How to Float an Image to the Left of Text on a Webpage

Use CSS to place your images with precision

Block-level elements in a web page appear in sequential order. To improve the page's appearance or usefulness, you can modify that order by wrapping blocks, including images, so that text flows around images.

In web design terms, this effect is known as floating the image. This is achieved with the CSS property float, which allows text to flow around the left-aligned image to its right side (or around a right-aligned image to its left side.

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Start With HTML

This example adds an image at the beginning of a paragraph (before the text, but after the opening <p> tag). Here's the initial HTML markup:

<p><img src="images/headshot-picture.jpg" alt="Headshot photo">The text of the paragraph goes here. In this example, we have an image of a headshot photo, so this text might describe the person in the headshot. </p>

By default, the page would display with the image above the text, because images are block-level elements in HTML. This means that the browser displays line breaks before and after the image element by default. To change this default look using CSS, add a class value (left) to the image element to serve as a hook to which properties can be attached.

<p><img src="images/headshot-picture.jpg" alt="Headshot photo" class="left">The text of the paragraph goes here. In this example, we have an image of a headshot photo, so this text might describe the person in the headshot.</p>

Note that this class does nothing on its own. CSS will achieve the desired style.

Adding CSS Styles

Add this rule to the site's stylesheet:

.left {
float: left;
padding: 0 20px 20px 0;
}

This style floats anything with the class left to the left of the page and adds a little padding to the right and bottom of the image so that the text doesn't butt right up against it.

In a browser, the image would now be aligned to the left; the text would appear to its right with space between the two.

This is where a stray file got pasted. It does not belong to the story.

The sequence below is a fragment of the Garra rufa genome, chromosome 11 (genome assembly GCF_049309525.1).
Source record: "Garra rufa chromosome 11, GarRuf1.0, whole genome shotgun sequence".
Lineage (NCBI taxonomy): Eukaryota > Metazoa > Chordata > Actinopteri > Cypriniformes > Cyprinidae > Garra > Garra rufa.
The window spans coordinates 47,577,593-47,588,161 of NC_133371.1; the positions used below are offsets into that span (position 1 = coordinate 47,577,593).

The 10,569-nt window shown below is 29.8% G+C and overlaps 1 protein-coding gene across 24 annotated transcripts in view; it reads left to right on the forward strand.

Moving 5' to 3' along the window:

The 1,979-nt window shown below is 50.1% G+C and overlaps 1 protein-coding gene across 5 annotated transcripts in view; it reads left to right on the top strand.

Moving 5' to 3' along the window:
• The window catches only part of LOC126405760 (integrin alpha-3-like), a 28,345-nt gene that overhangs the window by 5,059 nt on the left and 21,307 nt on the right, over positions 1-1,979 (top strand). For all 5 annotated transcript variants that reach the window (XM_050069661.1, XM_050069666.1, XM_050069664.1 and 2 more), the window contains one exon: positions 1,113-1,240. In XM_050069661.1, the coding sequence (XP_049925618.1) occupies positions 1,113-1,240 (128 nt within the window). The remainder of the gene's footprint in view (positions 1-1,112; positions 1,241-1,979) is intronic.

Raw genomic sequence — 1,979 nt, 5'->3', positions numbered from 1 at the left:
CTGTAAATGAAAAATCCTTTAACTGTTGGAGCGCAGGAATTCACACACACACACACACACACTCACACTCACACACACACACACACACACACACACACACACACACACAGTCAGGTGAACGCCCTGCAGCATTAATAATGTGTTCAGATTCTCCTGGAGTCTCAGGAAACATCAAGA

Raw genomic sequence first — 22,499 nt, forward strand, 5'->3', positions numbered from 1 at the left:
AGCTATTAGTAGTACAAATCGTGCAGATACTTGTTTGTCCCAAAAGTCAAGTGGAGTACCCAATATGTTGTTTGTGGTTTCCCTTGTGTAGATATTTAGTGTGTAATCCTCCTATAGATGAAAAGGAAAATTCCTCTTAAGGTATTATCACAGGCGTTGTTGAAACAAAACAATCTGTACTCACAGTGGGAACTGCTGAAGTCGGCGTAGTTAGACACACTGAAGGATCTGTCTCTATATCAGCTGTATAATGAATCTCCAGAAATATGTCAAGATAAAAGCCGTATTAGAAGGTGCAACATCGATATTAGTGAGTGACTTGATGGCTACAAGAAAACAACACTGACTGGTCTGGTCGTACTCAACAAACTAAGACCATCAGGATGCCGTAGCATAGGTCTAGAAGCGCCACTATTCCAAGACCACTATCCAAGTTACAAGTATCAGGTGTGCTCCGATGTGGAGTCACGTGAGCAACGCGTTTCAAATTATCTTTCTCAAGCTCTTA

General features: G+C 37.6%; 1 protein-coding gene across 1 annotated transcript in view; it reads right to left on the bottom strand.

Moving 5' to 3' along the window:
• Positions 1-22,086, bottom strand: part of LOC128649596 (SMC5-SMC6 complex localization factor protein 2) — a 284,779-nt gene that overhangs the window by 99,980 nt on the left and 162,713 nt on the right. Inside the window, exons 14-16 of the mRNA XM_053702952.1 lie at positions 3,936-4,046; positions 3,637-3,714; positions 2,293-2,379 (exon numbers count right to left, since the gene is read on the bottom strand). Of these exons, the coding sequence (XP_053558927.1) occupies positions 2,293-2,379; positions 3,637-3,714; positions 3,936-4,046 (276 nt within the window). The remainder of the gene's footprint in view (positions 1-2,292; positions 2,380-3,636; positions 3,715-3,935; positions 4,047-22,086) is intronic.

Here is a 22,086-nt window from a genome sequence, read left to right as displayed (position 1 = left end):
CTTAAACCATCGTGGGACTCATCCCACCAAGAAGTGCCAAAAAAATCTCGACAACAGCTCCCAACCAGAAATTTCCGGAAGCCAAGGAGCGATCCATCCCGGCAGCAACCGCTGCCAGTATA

The class value .left used here is arbitrary. You can call it anything you choose because it does nothing on its own.

Other Ways to Achieve These Styles

You could also take the class value off of the image and style it with CSS by writing a more specific selector. In the example below, the image is inside of a division with a main-content class value.

<div class="main-content"> 
<p><img src="images/headshot-picture.jpg" alt="Headshot photo">The text of the paragraph goes here. In this example, we have an image of a headshot photo, so this text might describe the person in the headshot.</p>
</div>

To style this image, write this CSS:

.main-content img { 
float: left;
padding: 0 20px 20px 0;
}

In this scenario, the image is aligned to the left, with the text floating around it as before, but without the extra class value in the markup. Doing this at scale can help create a smaller HTML file, which will be easier to manage and can improve performance.

Avoid Inline Styles

Finally, you could use inline styles:

<p><img src="images/headshot-picture.jpg" alt="Headshot photo" style="float:left;margin:0 20px 20px 0;">The text of the paragraph goes here. In this example, we have an image of a headshot photo, so this text might describe the person in the headshot.</p>

This is not advisable, however, because it combines the style of an element with its structural markup. Best practices dictate that the style and structure of a page remain separate. This segregation is especially helpful when you need to change the page's layout and look for different screen sizes and devices with a responsive website.

Intertwining the style of the page with the HTML makes authoring media queries to adjust your site for different screens much more difficult.